As a person who sometimes bunks in pest-ridden motels and owns more than a handful of Emmy awards, Rita Braver has learned to take everything in stride. In summarizing her career as a longtime national correspondent for CBS News — including four years as chief White House correspondent and her ongoing role on the top-rated morning news show, CBS News Sunday Morning — Braver concludes, “So that’s fun.”
Braver has had a lot of fun building her legacy in the national news industry. As a little girl, she believed a career in journalism would mean adventure, and she has not been disappointed. “I have covered politics,” she says. “I have done international stories, entertainment stories, lifestyle. I have done many stories on art, which is one of the really fun things I love to do.” In covering all of these topics over several decades, Braver has been able to share the stories of countless people, from private citizens to presidents.
Braver has also established her legacy at the UW as a highly accomplished alumna, commencement speaker, and supporter of campus. In 2010, she and her husband, high-powered lawyer Robert Barnett ’68, were jointly awarded the Distinguished Alumni Award for their impressive professional achievements.
You have a political science degree from the UW — did you go into school knowing that’s what you wanted to pursue? Did you have a career in news media in mind at the time?
I was probably eight or nine when I knew that I wanted to be a journalist. So, I always had that in mind. I actually started thinking I was going to be a journalism student at UW, but when I was there, you had to take about half of your courses in advertising and business, in addition to the actual journalism — the writing and the reporting classes. I just knew that wasn’t a direction I wanted to go, and I felt like I didn’t want to spend my precious classes doing that. So that’s when I switched to political science. In those days, you couldn’t really get credit on your diploma for a double major, but I did the English major as well. And I took a lot of art history, which has stood me in very good stead covering all the art stories I do now.
What is the best part about being a national news correspondent?
It’s a chance to have a front row seat on what’s going on in the world and to talk to people at every level who know what’s going on. No matter what the issue is — whether it’s politics, whether it’s art — if you call up and say, “Hey, I’m from CBS News Sunday Morning, and I’d like to speak to you,” it makes a big difference. Private citizens don’t get to do that. The other part of it is that you hope, and I think I certainly get enough feedback from working for Sunday Morning, you hope that you are bringing information to people that they can think about, that they can use in their daily lives, that, in a way, gives them a chance to aspire to certain things. You try to cast light on things. You try to give a voice to people who might not otherwise have a voice.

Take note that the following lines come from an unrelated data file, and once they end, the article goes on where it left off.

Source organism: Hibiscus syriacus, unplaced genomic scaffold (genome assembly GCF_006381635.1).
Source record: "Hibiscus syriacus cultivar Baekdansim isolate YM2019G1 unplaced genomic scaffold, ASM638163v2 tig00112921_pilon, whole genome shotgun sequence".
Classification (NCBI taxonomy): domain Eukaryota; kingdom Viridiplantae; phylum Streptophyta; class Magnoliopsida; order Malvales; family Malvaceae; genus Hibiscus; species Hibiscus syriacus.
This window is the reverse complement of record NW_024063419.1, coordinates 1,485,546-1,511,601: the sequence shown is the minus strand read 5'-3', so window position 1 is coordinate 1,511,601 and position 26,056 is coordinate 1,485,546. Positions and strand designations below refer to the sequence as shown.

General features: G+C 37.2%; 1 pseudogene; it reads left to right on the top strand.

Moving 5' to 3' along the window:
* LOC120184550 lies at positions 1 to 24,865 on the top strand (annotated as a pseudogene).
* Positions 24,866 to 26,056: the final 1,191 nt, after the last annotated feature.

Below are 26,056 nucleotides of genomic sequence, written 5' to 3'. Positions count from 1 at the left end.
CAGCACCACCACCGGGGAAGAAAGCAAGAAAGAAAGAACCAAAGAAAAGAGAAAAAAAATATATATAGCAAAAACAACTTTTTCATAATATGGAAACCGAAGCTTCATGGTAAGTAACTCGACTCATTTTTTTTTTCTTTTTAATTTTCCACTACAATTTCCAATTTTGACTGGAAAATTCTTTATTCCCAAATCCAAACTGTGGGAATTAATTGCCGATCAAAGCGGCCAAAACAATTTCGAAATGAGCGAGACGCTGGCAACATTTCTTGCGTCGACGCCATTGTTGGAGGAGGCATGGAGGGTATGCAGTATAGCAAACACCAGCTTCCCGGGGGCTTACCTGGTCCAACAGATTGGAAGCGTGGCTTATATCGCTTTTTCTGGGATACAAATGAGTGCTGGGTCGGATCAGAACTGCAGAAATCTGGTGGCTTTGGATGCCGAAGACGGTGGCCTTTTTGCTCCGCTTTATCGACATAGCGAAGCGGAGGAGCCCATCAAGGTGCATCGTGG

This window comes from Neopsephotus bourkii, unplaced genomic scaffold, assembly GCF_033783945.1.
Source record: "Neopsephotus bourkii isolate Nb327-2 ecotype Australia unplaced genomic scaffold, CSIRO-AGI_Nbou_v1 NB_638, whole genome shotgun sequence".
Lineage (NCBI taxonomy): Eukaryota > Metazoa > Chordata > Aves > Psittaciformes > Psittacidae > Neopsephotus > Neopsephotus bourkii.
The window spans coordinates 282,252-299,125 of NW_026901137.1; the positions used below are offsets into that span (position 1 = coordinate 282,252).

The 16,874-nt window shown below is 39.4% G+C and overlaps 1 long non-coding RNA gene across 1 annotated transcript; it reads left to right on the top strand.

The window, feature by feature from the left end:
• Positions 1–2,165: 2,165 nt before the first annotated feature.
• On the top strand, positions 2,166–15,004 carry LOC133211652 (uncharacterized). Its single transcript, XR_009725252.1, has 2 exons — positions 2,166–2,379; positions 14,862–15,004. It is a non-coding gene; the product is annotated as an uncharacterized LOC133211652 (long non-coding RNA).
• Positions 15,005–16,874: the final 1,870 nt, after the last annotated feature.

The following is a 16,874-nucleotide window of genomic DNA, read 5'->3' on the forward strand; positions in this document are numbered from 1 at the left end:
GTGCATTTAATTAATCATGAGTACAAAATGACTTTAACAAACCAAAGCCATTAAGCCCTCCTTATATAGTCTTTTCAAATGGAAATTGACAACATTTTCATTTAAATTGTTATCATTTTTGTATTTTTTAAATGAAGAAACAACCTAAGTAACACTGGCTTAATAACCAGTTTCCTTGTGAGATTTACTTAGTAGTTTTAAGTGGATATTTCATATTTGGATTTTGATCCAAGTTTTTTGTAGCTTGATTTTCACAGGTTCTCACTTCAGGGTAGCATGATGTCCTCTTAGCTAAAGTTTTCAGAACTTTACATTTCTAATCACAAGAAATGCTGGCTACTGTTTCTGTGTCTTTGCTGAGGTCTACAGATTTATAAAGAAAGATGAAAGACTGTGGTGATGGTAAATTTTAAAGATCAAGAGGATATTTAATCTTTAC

I just did a story for Sunday Morning on the problem that is going on all over the country, where daycare providers are just having to close up shop. … The teachers in daycare, those people can make more money, in some cases, working at chain stores than they can taking care of children, and daycares are closing all over the country. It is a national crisis, and yet, it is in the president’s Build Back Better plan, but that plan is now stalled in Congress. So you hope that you are at least making people say, “Wait, what’s going on here?” And maybe somebody will break out at least that part of the Build Back Better plan and try to pass it individually, because it is a problem in every state in the country.
And what’s the worst part about being a national news correspondent?
In my case, it’s the travel. Sometimes you get to go to really nice places and stay in really lovely hotels, but most of the time, you’re working all day. So you’re flying at night, or you’re flying someplace at the crack of dawn to get there for a story. We do not have the money to stay in fancy hotels, but frequently, even if we did, I am in some place where there aren’t any nice hotels. Those motels that you pass along the highway and you say, “Gee, I hope I never have to stay in a place like this” — believe me, I have stayed in them. I have stayed in them all. I have stayed in places where I’ve had little critters as my bunkmates. So, that’s the hard part.
[Another difficult part is] if you’re in hard news, you’re constantly being attacked by politicians. Luckily for me, most of the stories I do are not political. In doing the daycare story, for example, I have no idea what the politics are of any of the people that I interviewed. I just know that these are people who run the daycare centers, the parents who have to send their kids to these places, the teachers who are trying to make a living and don’t want to leave but need to get a decent salary. I don’t care what their politics are. And it’s not about politics, it’s about what’s going on with them. Ultimately, I suppose it comes down to politics, because whether they’re not getting any governmental help or not is going to turn into a political issue. But these people don’t see it that way. It’s a question of life struggle for them.
You were a UW commencement speaker 25 years ago, and you advised graduates to have heroes like your friend Elizabeth Glaser ’69. What advice do you have for graduates now?
The advice I would have for them now is, and I might have even said this then, but I would really advise them not to forget to have fun. We all end up working so hard. We are so obsessed with doing our jobs and doing a really good job that we forget that life is supposed to be about enjoyment, as well as work. Jennifer Senior wrote a book, All Joy and No Fun. And I think that happens. You may take joy from your family, but you forget to have fun with them. So, don’t forget to have fun. Don’t forget.